Keith Burgess Jackson (who is, like me a religious unbeliever) comments: "This fight is not about imposing religion on schoolchildren. It is about keeping scientists from imposing their secularism on schoolchildren"
The fiercely split Kansas Board of Education voted 6 to 4 on Tuesday to adopt new science standards that are the most far-reaching in the nation in challenging Darwin's theory of evolution in the classroom. The standards move beyond the broad mandate for critical analysis of evolution that four other states have established in recent years, by recommending that schools teach specific points that doubters of evolution use to undermine its primacy in science education. Among the most controversial changes was a redefinition of science itself, so that it would not be explicitly limited to natural explanations.
The vote was a watershed victory for the emerging movement of intelligent design, which posits that nature alone cannot explain life's complexity. John G. West of the Discovery Institute, a conservative research organization that promotes intelligent design, said Kansas now had "the best science standards in the nation."
A leading defender of evolution, Eugenie C. Scott of the National Center for Science Education, said she feared that the standards would become a "playbook for creationism."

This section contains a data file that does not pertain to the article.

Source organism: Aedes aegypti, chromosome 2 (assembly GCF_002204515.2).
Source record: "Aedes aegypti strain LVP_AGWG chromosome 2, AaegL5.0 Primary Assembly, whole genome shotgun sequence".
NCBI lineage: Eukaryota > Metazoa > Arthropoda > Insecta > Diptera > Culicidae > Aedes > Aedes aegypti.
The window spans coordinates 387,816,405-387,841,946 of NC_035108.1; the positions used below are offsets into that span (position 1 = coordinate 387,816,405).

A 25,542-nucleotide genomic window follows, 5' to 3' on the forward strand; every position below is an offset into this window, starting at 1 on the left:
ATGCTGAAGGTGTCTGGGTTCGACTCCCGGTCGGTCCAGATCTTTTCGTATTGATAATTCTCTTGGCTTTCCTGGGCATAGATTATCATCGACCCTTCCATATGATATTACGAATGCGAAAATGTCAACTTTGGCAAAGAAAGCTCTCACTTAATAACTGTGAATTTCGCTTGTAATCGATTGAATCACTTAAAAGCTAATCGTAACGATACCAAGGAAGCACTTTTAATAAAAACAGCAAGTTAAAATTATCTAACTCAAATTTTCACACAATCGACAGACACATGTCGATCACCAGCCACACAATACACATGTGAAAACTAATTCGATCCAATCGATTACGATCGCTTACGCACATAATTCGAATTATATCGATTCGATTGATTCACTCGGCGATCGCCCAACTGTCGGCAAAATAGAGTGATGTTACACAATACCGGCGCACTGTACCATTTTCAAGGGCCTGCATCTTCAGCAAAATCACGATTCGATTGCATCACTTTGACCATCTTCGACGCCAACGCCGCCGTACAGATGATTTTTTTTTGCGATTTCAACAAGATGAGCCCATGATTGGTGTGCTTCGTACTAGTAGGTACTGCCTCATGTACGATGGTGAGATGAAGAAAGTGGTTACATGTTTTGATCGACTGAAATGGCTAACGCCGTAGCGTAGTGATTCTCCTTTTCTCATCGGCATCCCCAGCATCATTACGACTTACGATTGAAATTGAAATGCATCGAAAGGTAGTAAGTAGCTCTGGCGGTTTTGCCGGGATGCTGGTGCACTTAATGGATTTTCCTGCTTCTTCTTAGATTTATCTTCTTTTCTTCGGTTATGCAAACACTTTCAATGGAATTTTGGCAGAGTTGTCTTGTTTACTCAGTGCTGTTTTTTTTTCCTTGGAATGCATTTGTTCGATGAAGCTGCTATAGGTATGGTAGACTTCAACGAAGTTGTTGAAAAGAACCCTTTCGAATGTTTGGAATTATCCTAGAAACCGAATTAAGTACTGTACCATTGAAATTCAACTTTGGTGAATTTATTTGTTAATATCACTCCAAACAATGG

The vote came six years after Kansas shocked the scientific and political world by stripping its curriculum standards of virtually any mention of evolution, a move reversed in 2001 after voters ousted several conservative members of the education board. A new conservative majority took hold in 2004 and promptly revived arguments over the teaching of evolution. The ugly and highly personal nature of the debate was on display at the Tuesday meeting, where board members accused one other of dishonesty and disingenuousness.
"This is a sad day, not just for Kansas kids, but for Kansas," Janet Waugh of Kansas City, Kan., one of four dissenting board members, said before the vote. "We're becoming a laughingstock not only of the nation but of the world." Ms. Waugh and her allies contended that the board's majority was improperly injecting religion into biology classrooms. But supporters of the new standards said they were simply trying to open the curriculum, and students' minds, to alternative viewpoints.
There is little debate among mainstream scientists over evolution's status as the bedrock of biology, but a small group of academics who support intelligent design have fervently pushed new critiques of Darwin's theory in recent years. Kenneth Willard, a board member from Hutchinson, said, "I'm very pleased to be maybe on the front edge of trying to bring some intellectual honesty and integrity to the science classroom rather than asking students to check their questions at the door because it is a challenge to the sanctity of evolution." Steve E. Abrams of Arkansas City, the board chairman and chief sponsor of the new standards, said that requiring consideration of evolution's critics "absolutely teaches more about science."....
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